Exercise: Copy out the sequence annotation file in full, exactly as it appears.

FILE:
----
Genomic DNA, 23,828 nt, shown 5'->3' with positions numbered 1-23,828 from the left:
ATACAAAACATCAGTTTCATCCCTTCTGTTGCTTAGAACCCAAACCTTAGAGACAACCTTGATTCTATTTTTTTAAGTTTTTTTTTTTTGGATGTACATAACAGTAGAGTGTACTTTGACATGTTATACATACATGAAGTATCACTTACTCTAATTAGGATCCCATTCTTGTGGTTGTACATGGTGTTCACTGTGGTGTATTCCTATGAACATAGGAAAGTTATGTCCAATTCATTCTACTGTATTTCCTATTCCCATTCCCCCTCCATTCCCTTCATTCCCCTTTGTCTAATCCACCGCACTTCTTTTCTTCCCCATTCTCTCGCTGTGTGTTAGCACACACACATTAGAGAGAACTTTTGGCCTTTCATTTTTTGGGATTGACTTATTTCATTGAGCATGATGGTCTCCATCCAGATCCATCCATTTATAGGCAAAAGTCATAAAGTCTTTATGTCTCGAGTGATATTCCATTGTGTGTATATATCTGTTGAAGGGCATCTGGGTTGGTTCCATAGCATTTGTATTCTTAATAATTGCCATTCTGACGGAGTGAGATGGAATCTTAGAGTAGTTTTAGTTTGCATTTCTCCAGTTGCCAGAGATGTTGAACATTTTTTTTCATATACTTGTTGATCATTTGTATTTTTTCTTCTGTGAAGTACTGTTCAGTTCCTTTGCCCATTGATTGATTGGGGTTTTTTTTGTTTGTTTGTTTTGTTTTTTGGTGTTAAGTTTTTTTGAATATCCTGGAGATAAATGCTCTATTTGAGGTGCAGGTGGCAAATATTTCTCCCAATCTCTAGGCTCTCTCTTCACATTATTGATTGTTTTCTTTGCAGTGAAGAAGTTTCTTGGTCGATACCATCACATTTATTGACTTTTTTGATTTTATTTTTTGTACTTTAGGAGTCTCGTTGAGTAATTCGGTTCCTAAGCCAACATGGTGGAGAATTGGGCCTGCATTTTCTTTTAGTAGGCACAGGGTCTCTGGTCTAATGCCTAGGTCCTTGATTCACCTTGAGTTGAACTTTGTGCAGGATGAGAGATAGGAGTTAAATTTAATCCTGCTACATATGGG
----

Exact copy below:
Genomic DNA, 23,828 nt, shown 5'->3' with positions numbered 1-23,828 from the left:
ATACAAAACATCAGTTTCATCCCTTCTGTTGCTTAGAACCCAAACCTTAGAGACAACCTTGATTCTATTTTTTTAAGTTTTTTTTTTTTGGATGTACATAACAGTAGAGTGTACTTTGACATGTTATACATACATGAAGTATCACTTACTCTAATTAGGATCCCATTCTTGTGGTTGTACATGGTGTTCACTGTGGTGTATTCCTATGAACATAGGAAAGTTATGTCCAATTCATTCTACTGTATTTCCTATTCCCATTCCCCCTCCATTCCCTTCATTCCCCTTTGTCTAATCCACCGCACTTCTTTTCTTCCCCATTCTCTCGCTGTGTGTTAGCACACACACATTAGAGAGAACTTTTGGCCTTTCATTTTTTGGGATTGACTTATTTCATTGAGCATGATGGTCTCCATCCAGATCCATCCATTTATAGGCAAAAGTCATAAAGTCTTTATGTCTCGAGTGATATTCCATTGTGTGTATATATCTGTTGAAGGGCATCTGGGTTGGTTCCATAGCATTTGTATTCTTAATAATTGCCATTCTGACGGAGTGAGATGGAATCTTAGAGTAGTTTTAGTTTGCATTTCTCCAGTTGCCAGAGATGTTGAACATTTTTTTTCATATACTTGTTGATCATTTGTATTTTTTCTTCTGTGAAGTACTGTTCAGTTCCTTTGCCCATTGATTGATTGGGGTTTTTTTTGTTTGTTTGTTTTGTTTTTTGGTGTTAAGTTTTTTTGAATATCCTGGAGATAAATGCTCTATTTGAGGTGCAGGTGGCAAATATTTCTCCCAATCTCTAGGCTCTCTCTTCACATTATTGATTGTTTTCTTTGCAGTGAAGAAGTTTCTTGGTCGATACCATCACATTTATTGACTTTTTTGATTTTATTTTTTGTACTTTAGGAGTCTCGTTGAGTAATTCGGTTCCTAAGCCAACATGGTGGAGAATTGGGCCTGCATTTTCTTTTAGTAGGCACAGGGTCTCTGGTCTAATGCCTAGGTCCTTGATTCACCTTGAGTTGAACTTTGTGCAGGATGAGAGATAGGAGTTAAATTTAATCCTGCTACATATGGG